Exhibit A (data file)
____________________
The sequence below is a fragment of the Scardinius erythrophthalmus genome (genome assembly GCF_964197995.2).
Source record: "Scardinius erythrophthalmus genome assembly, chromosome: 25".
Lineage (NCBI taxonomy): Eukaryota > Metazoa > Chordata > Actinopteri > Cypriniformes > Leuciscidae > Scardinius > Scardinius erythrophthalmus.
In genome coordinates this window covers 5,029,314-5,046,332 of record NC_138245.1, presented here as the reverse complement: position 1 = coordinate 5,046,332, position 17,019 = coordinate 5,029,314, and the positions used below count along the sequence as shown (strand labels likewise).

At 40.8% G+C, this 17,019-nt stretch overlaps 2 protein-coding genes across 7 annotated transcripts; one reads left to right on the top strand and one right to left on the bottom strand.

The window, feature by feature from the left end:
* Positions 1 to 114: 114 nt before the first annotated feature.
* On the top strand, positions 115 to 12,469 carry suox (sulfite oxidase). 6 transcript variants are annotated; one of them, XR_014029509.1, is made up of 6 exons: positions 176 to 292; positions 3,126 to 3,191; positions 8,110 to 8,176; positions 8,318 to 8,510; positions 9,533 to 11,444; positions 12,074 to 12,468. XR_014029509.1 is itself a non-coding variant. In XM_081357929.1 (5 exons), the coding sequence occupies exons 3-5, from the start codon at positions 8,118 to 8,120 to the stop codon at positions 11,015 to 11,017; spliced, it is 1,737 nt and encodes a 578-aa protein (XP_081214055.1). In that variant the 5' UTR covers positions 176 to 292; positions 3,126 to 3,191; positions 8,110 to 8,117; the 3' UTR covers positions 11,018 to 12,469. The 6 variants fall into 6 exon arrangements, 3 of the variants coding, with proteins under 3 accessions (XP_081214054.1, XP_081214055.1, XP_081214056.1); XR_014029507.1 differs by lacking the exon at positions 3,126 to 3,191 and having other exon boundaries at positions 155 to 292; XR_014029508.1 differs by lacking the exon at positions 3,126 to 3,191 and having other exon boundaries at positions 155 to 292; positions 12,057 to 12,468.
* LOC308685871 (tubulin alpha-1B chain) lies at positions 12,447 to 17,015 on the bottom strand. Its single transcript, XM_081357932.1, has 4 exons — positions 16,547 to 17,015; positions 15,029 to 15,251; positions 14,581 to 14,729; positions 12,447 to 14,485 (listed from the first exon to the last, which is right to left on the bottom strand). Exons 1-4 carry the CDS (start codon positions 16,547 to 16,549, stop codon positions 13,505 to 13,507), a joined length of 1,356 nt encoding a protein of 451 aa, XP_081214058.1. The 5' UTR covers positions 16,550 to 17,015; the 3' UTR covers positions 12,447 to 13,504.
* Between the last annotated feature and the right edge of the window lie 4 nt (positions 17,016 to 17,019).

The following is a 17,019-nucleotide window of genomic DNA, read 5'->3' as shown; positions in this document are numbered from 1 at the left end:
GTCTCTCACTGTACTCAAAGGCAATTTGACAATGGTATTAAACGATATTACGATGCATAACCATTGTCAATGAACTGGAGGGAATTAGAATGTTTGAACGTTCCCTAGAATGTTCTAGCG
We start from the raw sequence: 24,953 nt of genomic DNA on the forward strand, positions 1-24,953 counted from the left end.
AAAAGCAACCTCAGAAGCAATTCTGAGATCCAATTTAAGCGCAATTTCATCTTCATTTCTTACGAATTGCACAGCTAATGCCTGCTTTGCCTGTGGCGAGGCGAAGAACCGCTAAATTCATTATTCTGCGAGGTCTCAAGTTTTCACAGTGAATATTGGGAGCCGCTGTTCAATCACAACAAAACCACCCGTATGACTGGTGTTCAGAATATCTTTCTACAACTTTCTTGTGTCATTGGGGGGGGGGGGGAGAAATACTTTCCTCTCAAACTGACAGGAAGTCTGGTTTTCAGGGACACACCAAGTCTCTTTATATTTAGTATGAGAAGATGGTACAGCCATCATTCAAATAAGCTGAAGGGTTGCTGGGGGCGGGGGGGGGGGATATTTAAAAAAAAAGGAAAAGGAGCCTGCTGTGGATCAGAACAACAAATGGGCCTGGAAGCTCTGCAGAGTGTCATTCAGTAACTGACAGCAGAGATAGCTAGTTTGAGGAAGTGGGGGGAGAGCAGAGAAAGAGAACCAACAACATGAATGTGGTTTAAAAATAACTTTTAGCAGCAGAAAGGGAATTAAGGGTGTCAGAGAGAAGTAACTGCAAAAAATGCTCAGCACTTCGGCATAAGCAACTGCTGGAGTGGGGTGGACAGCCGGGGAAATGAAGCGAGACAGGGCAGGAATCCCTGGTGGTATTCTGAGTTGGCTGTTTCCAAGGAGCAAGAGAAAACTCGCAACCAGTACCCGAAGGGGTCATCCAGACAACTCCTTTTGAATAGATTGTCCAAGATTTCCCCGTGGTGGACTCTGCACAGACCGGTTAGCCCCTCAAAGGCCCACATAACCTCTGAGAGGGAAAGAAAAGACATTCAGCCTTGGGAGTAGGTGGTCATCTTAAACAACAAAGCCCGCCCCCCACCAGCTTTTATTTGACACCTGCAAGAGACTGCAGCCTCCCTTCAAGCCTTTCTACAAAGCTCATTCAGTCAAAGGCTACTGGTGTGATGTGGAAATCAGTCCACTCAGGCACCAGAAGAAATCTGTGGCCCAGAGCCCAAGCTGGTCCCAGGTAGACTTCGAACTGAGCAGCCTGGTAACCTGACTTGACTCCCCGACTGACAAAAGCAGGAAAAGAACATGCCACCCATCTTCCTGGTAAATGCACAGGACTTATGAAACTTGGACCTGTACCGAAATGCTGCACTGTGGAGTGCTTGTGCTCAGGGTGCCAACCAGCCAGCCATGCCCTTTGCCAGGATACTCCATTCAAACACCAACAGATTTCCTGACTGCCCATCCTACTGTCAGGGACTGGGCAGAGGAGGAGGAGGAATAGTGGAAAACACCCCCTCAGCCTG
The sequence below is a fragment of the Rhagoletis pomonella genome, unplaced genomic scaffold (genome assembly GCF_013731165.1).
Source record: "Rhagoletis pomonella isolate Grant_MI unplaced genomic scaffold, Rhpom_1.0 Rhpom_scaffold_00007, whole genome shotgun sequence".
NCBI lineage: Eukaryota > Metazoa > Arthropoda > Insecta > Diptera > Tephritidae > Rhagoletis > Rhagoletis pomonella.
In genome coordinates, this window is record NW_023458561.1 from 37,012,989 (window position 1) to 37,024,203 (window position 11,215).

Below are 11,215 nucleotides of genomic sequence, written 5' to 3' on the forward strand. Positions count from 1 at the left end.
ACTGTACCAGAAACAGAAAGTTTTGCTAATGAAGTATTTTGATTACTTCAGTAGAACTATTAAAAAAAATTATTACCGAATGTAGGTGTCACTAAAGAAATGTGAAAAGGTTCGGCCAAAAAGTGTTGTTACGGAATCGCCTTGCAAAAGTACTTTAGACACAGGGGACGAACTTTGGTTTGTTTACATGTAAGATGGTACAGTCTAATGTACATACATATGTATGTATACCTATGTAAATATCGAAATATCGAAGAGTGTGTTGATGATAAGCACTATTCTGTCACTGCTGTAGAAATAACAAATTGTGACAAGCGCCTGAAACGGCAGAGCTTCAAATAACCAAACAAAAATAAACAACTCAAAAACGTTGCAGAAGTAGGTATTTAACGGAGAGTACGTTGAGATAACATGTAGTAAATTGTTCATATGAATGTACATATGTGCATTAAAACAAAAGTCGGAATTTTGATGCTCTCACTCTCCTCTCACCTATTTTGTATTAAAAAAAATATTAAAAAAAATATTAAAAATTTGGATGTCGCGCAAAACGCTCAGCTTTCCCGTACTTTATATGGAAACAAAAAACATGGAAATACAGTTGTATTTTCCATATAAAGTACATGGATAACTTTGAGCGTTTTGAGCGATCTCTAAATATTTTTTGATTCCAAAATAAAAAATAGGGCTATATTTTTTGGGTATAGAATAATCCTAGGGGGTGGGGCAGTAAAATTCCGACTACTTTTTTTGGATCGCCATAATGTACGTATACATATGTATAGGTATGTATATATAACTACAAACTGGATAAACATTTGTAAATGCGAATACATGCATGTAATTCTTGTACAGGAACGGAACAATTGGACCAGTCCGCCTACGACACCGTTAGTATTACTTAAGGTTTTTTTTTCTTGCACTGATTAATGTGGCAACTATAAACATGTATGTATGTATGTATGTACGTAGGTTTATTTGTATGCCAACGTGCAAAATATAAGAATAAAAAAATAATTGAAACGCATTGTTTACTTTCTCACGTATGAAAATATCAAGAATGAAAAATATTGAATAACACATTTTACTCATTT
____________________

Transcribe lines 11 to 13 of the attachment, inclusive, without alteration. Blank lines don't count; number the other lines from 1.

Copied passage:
The following is a 17,019-nucleotide window of genomic DNA, read 5'->3' as shown; positions in this document are numbered from 1 at the left end:
GTCTCTCACTGTACTCAAAGGCAATTTGACAATGGTATTAAACGATATTACGATGCATAACCATTGTCAATGAACTGGAGGGAATTAGAATGTTTGAACGTTCCCTAGAATGTTCTAGCG
We start from the raw sequence: 24,953 nt of genomic DNA on the forward strand, positions 1-24,953 counted from the left end.